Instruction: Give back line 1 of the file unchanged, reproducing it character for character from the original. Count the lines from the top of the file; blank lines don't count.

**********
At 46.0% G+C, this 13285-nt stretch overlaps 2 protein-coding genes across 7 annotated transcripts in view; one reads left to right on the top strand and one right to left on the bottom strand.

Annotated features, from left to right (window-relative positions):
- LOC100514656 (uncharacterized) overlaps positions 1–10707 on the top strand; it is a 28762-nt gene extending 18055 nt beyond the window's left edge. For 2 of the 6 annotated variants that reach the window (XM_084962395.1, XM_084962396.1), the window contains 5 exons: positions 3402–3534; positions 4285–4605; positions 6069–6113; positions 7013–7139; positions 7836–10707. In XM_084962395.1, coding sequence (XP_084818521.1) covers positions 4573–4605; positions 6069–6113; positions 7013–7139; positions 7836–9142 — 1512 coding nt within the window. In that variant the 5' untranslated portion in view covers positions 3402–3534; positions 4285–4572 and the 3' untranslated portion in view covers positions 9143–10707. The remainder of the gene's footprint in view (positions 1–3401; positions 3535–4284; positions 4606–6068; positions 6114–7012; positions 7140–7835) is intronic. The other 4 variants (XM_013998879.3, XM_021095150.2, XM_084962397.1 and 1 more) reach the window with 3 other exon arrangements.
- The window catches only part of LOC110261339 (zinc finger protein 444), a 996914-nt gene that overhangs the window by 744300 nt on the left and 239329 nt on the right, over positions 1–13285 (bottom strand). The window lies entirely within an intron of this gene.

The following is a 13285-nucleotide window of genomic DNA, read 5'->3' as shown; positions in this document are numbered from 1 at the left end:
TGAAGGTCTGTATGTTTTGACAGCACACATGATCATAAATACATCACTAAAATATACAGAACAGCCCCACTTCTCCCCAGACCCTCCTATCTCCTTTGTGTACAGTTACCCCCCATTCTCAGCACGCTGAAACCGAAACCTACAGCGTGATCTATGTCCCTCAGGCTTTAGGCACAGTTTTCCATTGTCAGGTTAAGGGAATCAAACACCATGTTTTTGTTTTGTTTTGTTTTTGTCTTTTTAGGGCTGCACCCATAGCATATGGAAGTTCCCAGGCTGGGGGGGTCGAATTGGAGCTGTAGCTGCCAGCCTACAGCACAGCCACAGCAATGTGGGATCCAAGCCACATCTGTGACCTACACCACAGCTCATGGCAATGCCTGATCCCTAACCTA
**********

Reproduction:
At 46.0% G+C, this 13285-nt stretch overlaps 2 protein-coding genes across 7 annotated transcripts in view; one reads left to right on the top strand and one right to left on the bottom strand.